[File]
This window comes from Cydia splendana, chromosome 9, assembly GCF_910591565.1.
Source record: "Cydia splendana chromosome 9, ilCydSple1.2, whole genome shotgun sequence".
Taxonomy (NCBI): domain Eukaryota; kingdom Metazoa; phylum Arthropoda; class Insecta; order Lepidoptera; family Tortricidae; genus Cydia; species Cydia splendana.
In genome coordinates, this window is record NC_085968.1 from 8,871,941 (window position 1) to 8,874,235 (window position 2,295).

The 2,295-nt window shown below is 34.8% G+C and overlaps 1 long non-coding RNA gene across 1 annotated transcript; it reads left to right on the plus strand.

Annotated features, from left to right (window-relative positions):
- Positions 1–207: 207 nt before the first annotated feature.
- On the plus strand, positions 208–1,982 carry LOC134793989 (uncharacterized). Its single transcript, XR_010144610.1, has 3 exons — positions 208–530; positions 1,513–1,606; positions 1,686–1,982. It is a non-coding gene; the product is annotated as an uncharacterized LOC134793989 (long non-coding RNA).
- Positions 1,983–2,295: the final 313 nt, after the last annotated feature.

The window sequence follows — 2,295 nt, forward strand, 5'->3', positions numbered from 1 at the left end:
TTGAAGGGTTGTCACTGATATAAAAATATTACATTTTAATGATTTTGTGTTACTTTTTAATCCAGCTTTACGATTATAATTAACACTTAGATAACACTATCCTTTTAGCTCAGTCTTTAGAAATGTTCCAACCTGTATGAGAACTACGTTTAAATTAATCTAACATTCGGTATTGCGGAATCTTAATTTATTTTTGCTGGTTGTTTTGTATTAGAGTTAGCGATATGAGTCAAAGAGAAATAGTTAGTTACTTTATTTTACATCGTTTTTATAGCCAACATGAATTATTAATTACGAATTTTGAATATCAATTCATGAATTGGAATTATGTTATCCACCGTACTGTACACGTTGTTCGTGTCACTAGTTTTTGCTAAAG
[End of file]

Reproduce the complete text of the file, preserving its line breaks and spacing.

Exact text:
This window comes from Cydia splendana, chromosome 9, assembly GCF_910591565.1.
Source record: "Cydia splendana chromosome 9, ilCydSple1.2, whole genome shotgun sequence".
Taxonomy (NCBI): domain Eukaryota; kingdom Metazoa; phylum Arthropoda; class Insecta; order Lepidoptera; family Tortricidae; genus Cydia; species Cydia splendana.
In genome coordinates, this window is record NC_085968.1 from 8,871,941 (window position 1) to 8,874,235 (window position 2,295).

The 2,295-nt window shown below is 34.8% G+C and overlaps 1 long non-coding RNA gene across 1 annotated transcript; it reads left to right on the plus strand.

Annotated features, from left to right (window-relative positions):
- Positions 1–207: 207 nt before the first annotated feature.
- On the plus strand, positions 208–1,982 carry LOC134793989 (uncharacterized). Its single transcript, XR_010144610.1, has 3 exons — positions 208–530; positions 1,513–1,606; positions 1,686–1,982. It is a non-coding gene; the product is annotated as an uncharacterized LOC134793989 (long non-coding RNA).
- Positions 1,983–2,295: the final 313 nt, after the last annotated feature.

The window sequence follows — 2,295 nt, forward strand, 5'->3', positions numbered from 1 at the left end:
TTGAAGGGTTGTCACTGATATAAAAATATTACATTTTAATGATTTTGTGTTACTTTTTAATCCAGCTTTACGATTATAATTAACACTTAGATAACACTATCCTTTTAGCTCAGTCTTTAGAAATGTTCCAACCTGTATGAGAACTACGTTTAAATTAATCTAACATTCGGTATTGCGGAATCTTAATTTATTTTTGCTGGTTGTTTTGTATTAGAGTTAGCGATATGAGTCAAAGAGAAATAGTTAGTTACTTTATTTTACATCGTTTTTATAGCCAACATGAATTATTAATTACGAATTTTGAATATCAATTCATGAATTGGAATTATGTTATCCACCGTACTGTACACGTTGTTCGTGTCACTAGTTTTTGCTAAAG